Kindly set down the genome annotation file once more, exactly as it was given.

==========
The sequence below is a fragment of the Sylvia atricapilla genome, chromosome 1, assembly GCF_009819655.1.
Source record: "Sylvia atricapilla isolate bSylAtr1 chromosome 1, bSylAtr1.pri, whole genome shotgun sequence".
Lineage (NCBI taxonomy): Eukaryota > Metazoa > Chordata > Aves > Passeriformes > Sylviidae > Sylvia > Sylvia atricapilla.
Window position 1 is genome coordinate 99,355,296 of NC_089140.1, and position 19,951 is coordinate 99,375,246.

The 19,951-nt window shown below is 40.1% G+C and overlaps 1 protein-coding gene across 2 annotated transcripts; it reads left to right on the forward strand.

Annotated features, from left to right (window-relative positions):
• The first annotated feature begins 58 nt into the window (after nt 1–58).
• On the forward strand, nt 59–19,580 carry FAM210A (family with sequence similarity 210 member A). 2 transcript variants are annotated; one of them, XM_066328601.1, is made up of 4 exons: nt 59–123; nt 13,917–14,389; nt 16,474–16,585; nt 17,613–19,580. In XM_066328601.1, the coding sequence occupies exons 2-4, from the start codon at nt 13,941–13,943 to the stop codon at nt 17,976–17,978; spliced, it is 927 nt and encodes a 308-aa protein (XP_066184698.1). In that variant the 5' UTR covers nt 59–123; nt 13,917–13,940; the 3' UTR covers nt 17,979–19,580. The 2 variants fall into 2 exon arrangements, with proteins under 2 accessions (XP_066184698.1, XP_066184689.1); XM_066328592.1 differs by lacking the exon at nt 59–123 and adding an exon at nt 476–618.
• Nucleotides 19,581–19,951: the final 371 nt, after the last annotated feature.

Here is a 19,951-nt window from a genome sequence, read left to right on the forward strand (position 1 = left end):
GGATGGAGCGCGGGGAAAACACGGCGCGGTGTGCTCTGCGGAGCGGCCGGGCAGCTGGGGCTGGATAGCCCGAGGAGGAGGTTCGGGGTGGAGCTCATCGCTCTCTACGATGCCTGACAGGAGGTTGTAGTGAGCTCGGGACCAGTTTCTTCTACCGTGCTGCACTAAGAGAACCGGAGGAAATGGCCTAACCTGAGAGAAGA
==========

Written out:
The sequence below is a fragment of the Sylvia atricapilla genome, chromosome 1, assembly GCF_009819655.1.
Source record: "Sylvia atricapilla isolate bSylAtr1 chromosome 1, bSylAtr1.pri, whole genome shotgun sequence".
Lineage (NCBI taxonomy): Eukaryota > Metazoa > Chordata > Aves > Passeriformes > Sylviidae > Sylvia > Sylvia atricapilla.
Window position 1 is genome coordinate 99,355,296 of NC_089140.1, and position 19,951 is coordinate 99,375,246.

The 19,951-nt window shown below is 40.1% G+C and overlaps 1 protein-coding gene across 2 annotated transcripts; it reads left to right on the forward strand.

Annotated features, from left to right (window-relative positions):
• The first annotated feature begins 58 nt into the window (after nt 1–58).
• On the forward strand, nt 59–19,580 carry FAM210A (family with sequence similarity 210 member A). 2 transcript variants are annotated; one of them, XM_066328601.1, is made up of 4 exons: nt 59–123; nt 13,917–14,389; nt 16,474–16,585; nt 17,613–19,580. In XM_066328601.1, the coding sequence occupies exons 2-4, from the start codon at nt 13,941–13,943 to the stop codon at nt 17,976–17,978; spliced, it is 927 nt and encodes a 308-aa protein (XP_066184698.1). In that variant the 5' UTR covers nt 59–123; nt 13,917–13,940; the 3' UTR covers nt 17,979–19,580. The 2 variants fall into 2 exon arrangements, with proteins under 2 accessions (XP_066184698.1, XP_066184689.1); XM_066328592.1 differs by lacking the exon at nt 59–123 and adding an exon at nt 476–618.
• Nucleotides 19,581–19,951: the final 371 nt, after the last annotated feature.

Here is a 19,951-nt window from a genome sequence, read left to right on the forward strand (position 1 = left end):
GGATGGAGCGCGGGGAAAACACGGCGCGGTGTGCTCTGCGGAGCGGCCGGGCAGCTGGGGCTGGATAGCCCGAGGAGGAGGTTCGGGGTGGAGCTCATCGCTCTCTACGATGCCTGACAGGAGGTTGTAGTGAGCTCGGGACCAGTTTCTTCTACCGTGCTGCACTAAGAGAACCGGAGGAAATGGCCTAACCTGAGAGAAGA